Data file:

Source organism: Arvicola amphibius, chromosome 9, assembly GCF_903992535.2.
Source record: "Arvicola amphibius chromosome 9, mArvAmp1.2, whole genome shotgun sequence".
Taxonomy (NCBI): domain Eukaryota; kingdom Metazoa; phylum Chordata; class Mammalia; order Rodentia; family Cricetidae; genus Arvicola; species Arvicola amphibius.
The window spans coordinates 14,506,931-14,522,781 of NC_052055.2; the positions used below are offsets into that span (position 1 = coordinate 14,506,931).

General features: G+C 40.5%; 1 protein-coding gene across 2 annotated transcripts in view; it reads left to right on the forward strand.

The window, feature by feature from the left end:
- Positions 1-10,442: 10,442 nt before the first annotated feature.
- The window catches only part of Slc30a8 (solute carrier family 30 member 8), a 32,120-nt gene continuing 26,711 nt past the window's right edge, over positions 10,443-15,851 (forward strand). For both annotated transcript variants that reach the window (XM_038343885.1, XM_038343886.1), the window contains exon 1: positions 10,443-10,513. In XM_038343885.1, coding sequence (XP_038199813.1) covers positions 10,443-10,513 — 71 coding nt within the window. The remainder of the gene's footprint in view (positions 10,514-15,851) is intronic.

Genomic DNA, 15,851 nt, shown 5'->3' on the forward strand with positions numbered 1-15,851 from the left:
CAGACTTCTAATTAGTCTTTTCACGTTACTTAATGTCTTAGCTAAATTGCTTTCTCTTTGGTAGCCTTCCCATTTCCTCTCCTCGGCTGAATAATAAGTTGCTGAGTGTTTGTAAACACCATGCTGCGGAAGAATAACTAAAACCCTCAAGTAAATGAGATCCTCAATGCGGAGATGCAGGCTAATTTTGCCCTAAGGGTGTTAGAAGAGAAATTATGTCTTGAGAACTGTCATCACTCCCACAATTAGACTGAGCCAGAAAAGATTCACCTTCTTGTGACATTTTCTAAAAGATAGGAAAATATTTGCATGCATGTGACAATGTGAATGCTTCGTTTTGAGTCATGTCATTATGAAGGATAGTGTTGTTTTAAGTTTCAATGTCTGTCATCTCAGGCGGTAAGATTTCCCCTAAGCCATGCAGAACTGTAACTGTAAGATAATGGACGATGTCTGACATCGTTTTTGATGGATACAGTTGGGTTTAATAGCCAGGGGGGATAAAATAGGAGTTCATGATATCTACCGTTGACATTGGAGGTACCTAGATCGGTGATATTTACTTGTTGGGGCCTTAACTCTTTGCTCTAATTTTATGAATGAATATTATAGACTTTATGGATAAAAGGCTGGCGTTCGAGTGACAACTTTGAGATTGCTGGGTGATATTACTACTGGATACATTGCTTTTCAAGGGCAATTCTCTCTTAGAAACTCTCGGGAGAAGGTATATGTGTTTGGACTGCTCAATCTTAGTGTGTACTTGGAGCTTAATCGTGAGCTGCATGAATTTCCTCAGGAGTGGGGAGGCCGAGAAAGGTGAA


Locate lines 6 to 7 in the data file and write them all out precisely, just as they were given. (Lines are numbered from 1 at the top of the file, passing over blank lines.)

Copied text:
The window, feature by feature from the left end:
- Positions 1-10,442: 10,442 nt before the first annotated feature.